The Royal Ring of Abrasax ritual is not a particularly complex or difficult ritual to do; sure, there’s a bit of animal sacrifice involved, but that’s nothing that we can’t work with, either by actually bleeding the required birds or by making a sincere and appropriate substitution (I go over one such method in my write-up for those who are unable or unwilling to perform such a sacrifice, and for more information, check out my last post).  The main hymn of it is rather beautiful, but it also struck me as familiar, and I wasn’t entirely sure why that was the case.  It was some of the footnotes from Betz that tipped me off; part of the hymn was annotated with a reference to PGM XIII.734—1077, which titles itself the Tenth Book of Moses, from which the Heptagram Rite comes (along with its smaller variant the Calling of the Sevenths, aka Heptasphere).  The preliminary invocation of the Heptagram Rite (at least in its Major form that I’ve written about) is basically the entirety of the main hymn of the Royal Ring of Abrasax, just fleshed out with more barbarous names of power, including close variants of the same barbarous name that the Royal Ring of Abrasax ritual centers around.  This was fantastic to discover on its own, that these two PGM sections from different papyri could be tied together in this way, but there was another part to discover; the end of the Tenth Book of Moses (after the Heptagram Rite is discussed) introduces a consecration for a particular kind of phylactery that, itself, bears many parallels to the consecration ritual of the Royal Ring of Abrasax.  So, not only do we have a near-identical prayer in these two PGM sections, but we even have a rough match of a consecration for a charm of power and protection!  Finding two such similar rituals in close proximity within the same PGM would be one thing (a la the Eighth Book of Moses from PGM XIII.1—343, 343—646, and 646—734), but this is an even more important realization.  It either indicates that both papyri were compiled or written by the same author, or that two separate authors had the same source for almost the same procedures; I’m not sure which is more likely, but both are exciting things.

However, the parallel parts between PGM XII.201—269 and PGM XIII.734—1077 are separated by quite a lot of content, and what’s present in one is not used in the same way as it’s used in the other.  The near-identical hymn that’s present in both is used for two radically different rituals: in PGM XII.201—269, it’s used as part of a consecration of a charm, and in PGM XIII.734—1077, it’s used as part of (what is essentially) a theurgic ritual.  It’s an interesting example of using the same ritual act or performance for different ends, especially because it’s in the source text of the PGM which we all admire and love.  What this indicates to me is that there’s an implicit acknowledgment that certain things can be used in different ways, a kind of magical upcycling or repurposing of techniques.  This isn’t particularly uncommon; after all, consider the PGM-style framing rite I put out a few days ago.  The vast majority of that is slapped together from a variety of PGM sources, picking and choosing this and that to come up with a more-or-less unified whole.  Heck, one of the sources I picked some techniques from, PGM IV.930—1114 (the Conjuration of Light under Darkness ritual) itself has the markers of being slapped together from two different rituals for different purposes brought into a more-or-less unified whole.  What I did to come up with my framing rite may not sit well with PGM-focused grimoire purists, but it’s solidly within the same tradition and following the same meta-methodology that’s present within the PGM itself.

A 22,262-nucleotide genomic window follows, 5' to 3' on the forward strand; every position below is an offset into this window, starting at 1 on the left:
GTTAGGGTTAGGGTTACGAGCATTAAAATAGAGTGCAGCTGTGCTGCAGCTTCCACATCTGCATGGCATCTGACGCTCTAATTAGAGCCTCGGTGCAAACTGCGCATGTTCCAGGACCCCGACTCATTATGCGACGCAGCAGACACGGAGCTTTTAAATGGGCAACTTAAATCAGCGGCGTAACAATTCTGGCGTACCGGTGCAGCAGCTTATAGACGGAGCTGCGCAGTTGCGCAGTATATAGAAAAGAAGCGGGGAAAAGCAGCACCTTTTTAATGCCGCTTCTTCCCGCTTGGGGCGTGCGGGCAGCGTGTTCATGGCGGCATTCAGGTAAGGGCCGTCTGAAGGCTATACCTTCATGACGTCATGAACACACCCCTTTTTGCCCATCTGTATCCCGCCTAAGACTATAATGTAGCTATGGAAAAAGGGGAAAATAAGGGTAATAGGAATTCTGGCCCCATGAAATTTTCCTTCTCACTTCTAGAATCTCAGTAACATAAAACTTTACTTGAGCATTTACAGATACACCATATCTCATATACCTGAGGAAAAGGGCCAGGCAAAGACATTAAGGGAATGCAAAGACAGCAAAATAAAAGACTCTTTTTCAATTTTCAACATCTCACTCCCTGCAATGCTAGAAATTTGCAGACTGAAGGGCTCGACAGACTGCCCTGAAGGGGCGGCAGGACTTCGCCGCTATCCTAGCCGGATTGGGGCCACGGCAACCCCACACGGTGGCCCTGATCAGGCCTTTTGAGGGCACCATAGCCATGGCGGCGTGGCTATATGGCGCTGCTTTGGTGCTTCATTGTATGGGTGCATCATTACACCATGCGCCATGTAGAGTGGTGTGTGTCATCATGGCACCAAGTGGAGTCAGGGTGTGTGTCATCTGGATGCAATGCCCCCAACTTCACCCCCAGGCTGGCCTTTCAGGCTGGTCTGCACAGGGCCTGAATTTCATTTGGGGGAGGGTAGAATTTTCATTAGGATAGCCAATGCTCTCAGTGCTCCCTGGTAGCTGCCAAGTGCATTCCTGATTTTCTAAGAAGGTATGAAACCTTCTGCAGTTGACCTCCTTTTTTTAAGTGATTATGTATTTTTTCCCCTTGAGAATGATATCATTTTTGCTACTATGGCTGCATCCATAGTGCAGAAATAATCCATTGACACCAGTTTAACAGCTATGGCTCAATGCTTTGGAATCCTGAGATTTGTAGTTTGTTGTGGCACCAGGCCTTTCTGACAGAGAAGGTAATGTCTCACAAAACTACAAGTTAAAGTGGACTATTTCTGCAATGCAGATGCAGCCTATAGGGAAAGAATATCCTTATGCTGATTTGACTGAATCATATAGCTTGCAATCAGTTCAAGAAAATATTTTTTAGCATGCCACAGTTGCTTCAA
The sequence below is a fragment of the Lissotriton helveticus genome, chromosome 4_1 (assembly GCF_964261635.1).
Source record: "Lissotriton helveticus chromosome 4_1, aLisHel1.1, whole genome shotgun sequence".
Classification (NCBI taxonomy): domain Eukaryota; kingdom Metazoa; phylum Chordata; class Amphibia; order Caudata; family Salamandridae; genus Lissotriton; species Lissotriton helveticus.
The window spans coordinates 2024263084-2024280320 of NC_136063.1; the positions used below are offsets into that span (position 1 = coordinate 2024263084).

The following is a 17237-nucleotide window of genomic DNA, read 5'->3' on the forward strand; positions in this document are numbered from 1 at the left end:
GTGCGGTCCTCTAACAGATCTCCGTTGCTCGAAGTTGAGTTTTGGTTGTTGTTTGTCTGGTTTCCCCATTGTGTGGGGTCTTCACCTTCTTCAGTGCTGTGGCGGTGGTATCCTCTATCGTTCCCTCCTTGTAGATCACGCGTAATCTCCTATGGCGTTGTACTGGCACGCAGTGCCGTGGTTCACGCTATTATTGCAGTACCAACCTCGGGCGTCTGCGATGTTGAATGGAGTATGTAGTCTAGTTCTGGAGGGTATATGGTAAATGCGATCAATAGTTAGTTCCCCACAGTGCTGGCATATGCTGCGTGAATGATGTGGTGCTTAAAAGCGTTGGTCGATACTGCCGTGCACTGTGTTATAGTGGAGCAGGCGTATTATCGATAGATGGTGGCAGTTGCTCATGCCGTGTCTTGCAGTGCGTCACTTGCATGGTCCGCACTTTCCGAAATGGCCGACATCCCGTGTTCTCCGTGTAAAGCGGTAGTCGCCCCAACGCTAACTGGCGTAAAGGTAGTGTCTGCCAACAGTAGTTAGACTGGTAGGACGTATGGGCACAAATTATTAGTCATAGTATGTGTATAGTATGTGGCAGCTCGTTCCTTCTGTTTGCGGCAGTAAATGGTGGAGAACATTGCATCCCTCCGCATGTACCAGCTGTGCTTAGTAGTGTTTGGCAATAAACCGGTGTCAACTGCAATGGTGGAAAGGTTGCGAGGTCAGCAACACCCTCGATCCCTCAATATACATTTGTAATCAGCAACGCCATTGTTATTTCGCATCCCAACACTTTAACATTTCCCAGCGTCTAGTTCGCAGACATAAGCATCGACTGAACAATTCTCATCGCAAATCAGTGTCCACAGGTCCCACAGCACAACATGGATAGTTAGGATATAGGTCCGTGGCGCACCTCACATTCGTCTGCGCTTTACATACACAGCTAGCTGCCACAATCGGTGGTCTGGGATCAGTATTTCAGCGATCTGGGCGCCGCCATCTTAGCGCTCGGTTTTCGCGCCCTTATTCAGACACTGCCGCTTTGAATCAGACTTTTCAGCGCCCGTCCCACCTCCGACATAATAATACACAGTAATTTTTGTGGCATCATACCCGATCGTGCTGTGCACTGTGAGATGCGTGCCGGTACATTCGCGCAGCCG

Consider our modern use of PGM V.96—172, the Headless Rite.  Originally, it was intended as a simple exorcism, but thanks to the innovations of Aleister Crowley, it was adapted into a theurgic self-empowerment and self-elevation ritual, and the way he did it allows for further customizations to be made.  Where Crowley changed “deliver NN. from the demon that restrains him” to “hear me and make all spirits subject unto me” (a reuse of one of the last lines of the ritual), other adaptations can be made to the Headless Rite that can turn it from an exorcism ritual into a banishing, empowering, or theurgic ritual:

  • Exorcism: “Deliver NN. from the demon that restrains him!”
    • Here, NN. is the name of the person to be exorcised.
    • This is the original “rubric” as used in the PGM version of the text, since this was originally intended as an exorcism ritual.
  • Banishing: “Deliver me, NN., from any and all demons, death, defilement, illness, impurity, infirmity, pain, plague, or poison that restrains me!”